Rick has held key product management, product marketing, and business development roles with some of the most influential technology companies, including Facebook, Instagram, and Microsoft. He additionally serves as an advisor to diverse set of startups & organizations — Marble Robotics (delivery robotics), Standard Cyborg (3D printed prosthetics), Framer (design), Segment (SaaS), HiQ (HR analytics), Nobel Labs (mining & commercial explosives).
Previously, Rick led partnership initiatives for Facebook platform and mobile. While at Harvard Business School, he was recruited to be Facebook’s first BD intern and soon became a member of Facebook’s early BD team. While at Facebook, he worked closely with Instagram’s founders to build the initial FB integration and the beginning stages of the FB partnership. This partnership led to one of the most successful acquisitions in social media history.
After Facebook, Rick held executive positions at two growth stage start ups — Segment and Famous.
He has a B.S. in Computer Engineering from Northwestern, which means he is either one of the nerdiest individuals in Business Dev OR is the worst engineer from his undergrad class. Rick prefers the former (if given an option).
Expert Industries: Enterprise and/or SaaS, chat/p2p communications, photos, local search & discovery, marketing automation, analytics, developer tools/services, designer tools/services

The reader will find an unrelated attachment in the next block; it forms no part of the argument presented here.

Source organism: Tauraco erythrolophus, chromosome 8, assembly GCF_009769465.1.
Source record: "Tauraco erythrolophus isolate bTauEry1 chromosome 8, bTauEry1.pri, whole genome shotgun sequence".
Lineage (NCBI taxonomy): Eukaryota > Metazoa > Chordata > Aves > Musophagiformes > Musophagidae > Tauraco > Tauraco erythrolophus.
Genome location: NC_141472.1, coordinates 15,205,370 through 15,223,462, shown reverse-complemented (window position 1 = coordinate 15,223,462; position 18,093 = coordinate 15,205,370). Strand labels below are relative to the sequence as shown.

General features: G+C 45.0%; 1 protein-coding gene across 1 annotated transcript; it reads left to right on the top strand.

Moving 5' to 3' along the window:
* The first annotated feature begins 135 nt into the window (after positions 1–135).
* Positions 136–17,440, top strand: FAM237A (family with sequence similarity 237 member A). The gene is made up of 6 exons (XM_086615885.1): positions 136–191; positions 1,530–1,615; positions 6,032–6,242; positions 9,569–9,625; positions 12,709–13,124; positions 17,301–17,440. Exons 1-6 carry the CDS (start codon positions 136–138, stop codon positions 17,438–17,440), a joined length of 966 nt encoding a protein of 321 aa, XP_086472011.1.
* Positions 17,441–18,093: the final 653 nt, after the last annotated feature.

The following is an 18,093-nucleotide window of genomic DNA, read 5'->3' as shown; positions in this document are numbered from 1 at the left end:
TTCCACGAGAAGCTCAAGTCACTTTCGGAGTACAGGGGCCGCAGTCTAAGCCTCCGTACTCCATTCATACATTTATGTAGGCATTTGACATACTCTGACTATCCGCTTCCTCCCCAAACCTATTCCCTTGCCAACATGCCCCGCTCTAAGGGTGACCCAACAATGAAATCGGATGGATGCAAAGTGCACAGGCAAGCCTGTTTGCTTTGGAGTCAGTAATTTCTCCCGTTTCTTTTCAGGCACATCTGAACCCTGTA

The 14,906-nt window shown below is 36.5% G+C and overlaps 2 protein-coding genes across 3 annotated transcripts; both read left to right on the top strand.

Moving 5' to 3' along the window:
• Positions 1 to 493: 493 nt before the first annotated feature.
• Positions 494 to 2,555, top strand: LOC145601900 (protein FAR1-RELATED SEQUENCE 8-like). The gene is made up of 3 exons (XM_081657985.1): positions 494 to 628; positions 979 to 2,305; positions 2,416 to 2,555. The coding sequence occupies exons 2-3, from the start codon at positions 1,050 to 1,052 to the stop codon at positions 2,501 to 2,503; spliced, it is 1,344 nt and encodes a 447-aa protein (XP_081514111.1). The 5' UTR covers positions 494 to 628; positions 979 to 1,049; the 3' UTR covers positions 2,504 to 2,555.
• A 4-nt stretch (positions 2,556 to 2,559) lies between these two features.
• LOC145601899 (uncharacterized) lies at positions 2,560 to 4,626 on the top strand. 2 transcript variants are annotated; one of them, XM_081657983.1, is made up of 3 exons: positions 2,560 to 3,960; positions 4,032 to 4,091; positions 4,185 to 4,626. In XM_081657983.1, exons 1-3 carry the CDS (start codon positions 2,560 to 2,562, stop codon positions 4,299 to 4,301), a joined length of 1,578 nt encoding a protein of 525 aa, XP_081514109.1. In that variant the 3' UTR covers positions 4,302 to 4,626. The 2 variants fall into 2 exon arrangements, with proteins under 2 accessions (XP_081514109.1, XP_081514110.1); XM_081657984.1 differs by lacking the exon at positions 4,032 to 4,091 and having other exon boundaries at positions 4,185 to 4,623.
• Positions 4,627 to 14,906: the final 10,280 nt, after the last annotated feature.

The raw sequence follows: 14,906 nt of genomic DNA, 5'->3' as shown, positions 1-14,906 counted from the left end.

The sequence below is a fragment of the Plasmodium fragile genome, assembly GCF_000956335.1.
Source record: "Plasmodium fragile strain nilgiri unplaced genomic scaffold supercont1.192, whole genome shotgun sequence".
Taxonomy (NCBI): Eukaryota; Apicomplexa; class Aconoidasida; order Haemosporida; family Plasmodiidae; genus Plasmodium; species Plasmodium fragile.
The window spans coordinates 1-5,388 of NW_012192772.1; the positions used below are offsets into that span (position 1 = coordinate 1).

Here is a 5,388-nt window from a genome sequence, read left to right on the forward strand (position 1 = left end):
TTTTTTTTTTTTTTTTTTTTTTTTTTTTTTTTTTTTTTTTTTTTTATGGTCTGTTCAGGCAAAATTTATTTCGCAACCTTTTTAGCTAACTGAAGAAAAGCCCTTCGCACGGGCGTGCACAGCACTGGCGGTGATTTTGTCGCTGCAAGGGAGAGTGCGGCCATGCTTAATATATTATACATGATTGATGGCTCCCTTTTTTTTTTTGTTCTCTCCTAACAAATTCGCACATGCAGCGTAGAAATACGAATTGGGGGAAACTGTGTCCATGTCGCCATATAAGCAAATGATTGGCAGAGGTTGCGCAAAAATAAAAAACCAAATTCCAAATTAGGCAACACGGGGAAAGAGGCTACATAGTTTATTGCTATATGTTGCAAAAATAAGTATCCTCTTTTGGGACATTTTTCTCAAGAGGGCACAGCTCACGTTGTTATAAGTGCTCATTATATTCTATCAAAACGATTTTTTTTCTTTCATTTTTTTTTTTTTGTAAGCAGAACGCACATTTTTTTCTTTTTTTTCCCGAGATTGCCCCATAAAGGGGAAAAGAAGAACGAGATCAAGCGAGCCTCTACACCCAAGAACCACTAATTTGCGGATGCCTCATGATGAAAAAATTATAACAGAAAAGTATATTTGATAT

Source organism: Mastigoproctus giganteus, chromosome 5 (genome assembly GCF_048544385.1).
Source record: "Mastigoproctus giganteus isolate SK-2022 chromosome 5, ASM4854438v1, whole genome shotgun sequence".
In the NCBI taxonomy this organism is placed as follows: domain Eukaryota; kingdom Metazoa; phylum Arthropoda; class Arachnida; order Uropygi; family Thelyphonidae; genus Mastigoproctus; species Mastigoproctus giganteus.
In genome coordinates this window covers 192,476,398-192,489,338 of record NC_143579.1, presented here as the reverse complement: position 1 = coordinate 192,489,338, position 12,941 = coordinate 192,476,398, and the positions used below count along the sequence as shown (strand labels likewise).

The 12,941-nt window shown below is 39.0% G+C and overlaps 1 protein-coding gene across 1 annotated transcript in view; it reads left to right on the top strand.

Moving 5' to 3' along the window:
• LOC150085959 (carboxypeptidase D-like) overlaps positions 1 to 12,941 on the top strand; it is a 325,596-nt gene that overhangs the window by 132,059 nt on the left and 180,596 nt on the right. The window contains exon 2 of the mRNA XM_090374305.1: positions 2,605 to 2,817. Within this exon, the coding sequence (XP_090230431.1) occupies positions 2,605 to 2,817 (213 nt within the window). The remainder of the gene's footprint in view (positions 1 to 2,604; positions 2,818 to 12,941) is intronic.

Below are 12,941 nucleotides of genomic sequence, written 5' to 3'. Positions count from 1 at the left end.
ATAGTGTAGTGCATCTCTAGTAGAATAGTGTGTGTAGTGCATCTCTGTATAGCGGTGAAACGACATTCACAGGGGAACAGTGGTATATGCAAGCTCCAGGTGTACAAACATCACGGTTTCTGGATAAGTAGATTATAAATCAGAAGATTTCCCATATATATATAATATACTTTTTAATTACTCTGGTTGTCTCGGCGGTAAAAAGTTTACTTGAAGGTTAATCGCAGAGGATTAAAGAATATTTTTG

Skill Specialities: Partnerships, Product market fit, CEO/Founder level issues, Product experience, Investor relations, Problem solving (esp. cross-discipline), pricing, GTM
Jake is a Data Scientist with over 10 years of finding innovative quantitative solutions to marketing and application growth problems. He has designed an email recommendation engine, multiple segmentation schemas designed to facilliate novel ways of database marketing, and Acxiom’s eEngagement Cluster — a standardized method for measuring the engagement of email subscribers. He’s worked with dozens of small startups leading data analytics, and built multiple world class data science teams while he was with Facebook. He holds a BS and a BA from Santa Clara University in Computer Science and Philosophy.
Specialties: Marketing Analytics, Latent Class Clustering, Data Profiling, Portrait Analysis, Multivariate Analysis (PCA, ICA, Nonnegative Matrix, Factorization, Spectral Clustering), Regression (Linear and Logistic), Data Programming, SAS, Excel, Python, R, Oracle PL/SQL